Generally, it usually takes heavy, long-term exposures to asbestos for related cancer to develop, but even minor exposures can be harmful. Activities that disturb asbestos-containing products release toxic fibers into the air.

Mesothelioma has a dose-response relationship to asbestos, which means higher doses of asbestos exposure lead to a greater risk of developing mesothelioma. When it comes to asbestos, high concentrations of fibers and long durations of exposure amount to a greater risk of developing an asbestos-related disease.

Once inhaled, the body has an especially hard time getting rid of the sharp, sometimes jagged fibers, and they build up in the lungs or abdomen over time. Many years after the first exposure, these fibers may cause cancerous changes.

Cancer starts in mesothelial cells, which comprise the protective membranes that cover the lungs, abdomen, and heart.

Asbestos Ban

Presently, there is not a ban on asbestos. However, U.S. Senator Jeff Merkley introduced a bill called the Alan Reinstein Ban Asbestos Now Act of 2017. This is the sixth attempt at banning the dangerous substance in the past 20 years. Last year, there was an act to formulate a risk review, but this new piece of legislation would speed up that study.

Besides being the first bill to effectively ban asbestos, this bill would also impose stricter restrictions on the dangerous product. Plus, the EPA would need to make it known all the uses and any current exposure sites.

According to a U.S. Geological Survey, companies imported 340 tons of raw asbestos in 2016. In 1973 before the public knew of the danger, the U.S. consumed over 800,000 tons. Roofing and automotive supplies have the highest asbestos levels.

Bill Challenges

Passing this bill won’t be easy. The Senate needs to pass it before traveling to the House of Representatives. Lastly, the President needs to approve it. Since Senator Merkley, who is proposing the bill is a Democrat, he may not receive bipartisan support.

10,000 people die every year as a result of asbestos exposure. So, a bill like this is imperative to keep people safe.

Financial Assistance

All in all, treatment is expensive, and insurance companies may not cover the cost everything. If you don’t have medical insurance, treatment can be very difficult. If a doctor diagnosed you or a loved one with Mesothelioma, you may need assistance.  It is important to note that companies could have prevented your asbestos-related cancer since these corporations mined, manufactured and sold asbestos products that put profits over the health of you. Our legal system exists to hold these people accountable.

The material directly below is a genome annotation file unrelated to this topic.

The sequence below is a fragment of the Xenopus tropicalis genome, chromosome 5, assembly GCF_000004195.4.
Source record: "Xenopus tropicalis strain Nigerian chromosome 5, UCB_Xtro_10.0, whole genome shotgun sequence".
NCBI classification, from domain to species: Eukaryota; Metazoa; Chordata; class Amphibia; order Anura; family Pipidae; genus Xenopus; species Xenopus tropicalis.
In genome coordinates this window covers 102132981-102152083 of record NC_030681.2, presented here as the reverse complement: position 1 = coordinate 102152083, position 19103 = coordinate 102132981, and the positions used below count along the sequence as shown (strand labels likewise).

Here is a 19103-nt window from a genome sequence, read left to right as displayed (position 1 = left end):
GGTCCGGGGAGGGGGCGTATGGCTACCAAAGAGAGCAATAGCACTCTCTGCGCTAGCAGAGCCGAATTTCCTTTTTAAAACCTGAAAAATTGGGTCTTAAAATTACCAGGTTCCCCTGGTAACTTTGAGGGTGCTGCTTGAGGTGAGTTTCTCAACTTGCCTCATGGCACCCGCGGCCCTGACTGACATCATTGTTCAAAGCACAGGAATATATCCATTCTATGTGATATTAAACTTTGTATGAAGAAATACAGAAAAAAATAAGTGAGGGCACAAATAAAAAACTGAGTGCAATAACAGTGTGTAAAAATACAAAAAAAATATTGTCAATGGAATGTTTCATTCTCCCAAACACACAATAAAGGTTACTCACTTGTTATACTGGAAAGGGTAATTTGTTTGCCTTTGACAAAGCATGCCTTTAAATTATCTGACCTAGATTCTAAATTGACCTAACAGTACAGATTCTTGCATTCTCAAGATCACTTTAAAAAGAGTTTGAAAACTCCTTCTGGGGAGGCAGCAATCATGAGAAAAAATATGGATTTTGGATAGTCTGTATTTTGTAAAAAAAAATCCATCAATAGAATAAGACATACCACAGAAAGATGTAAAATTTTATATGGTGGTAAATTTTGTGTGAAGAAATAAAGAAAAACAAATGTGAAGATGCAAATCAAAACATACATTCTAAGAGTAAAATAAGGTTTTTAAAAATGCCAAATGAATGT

Get Help with a Specialized Complex Litigation Attorney

A Complex Litigation attorney like those found at The Michael Brady Lynch Firm is critical when seeking help to cover your asbestos-related expenses. Identifying when and where you were exposed to asbestos is crucial to your lawsuit. Experienced lawyers are familiar with companies that used asbestos and know which job sites had a significant amount of asbestos use. Also, they know which products contained high concentrations of the toxic mineral.

Also, consultations are completely free, confidential and have no obligation. The Michael Brady Lynch Firm has successfully represented thousands of consumers and recovered millions of dollars for their clients. Our team of attorneys has been recognized as some of the most experienced and successful in the country. Our award-winning staff is also sought after for our knowledge on complex litigation, scientific evidence development, negotiation strategies and trial tactics.

Most of all, our law office is resourceful and dedicated to pursuing any compensation you are due. Because of this, we have also received a high degree of peer recognition and professional achievement, such as inclusion on numerous Plaintiff Steering Committees.  In fact, we will take whatever legal measures are necessary when fighting for your rights to damages.

Learn More

Officials Knowingly Exposed Firemen to Asbestos

Asbestos Found in New Jersey School District

Montana Accused of Illegally Dumping Asbestos

New Bill in Congress to Ban Asbestos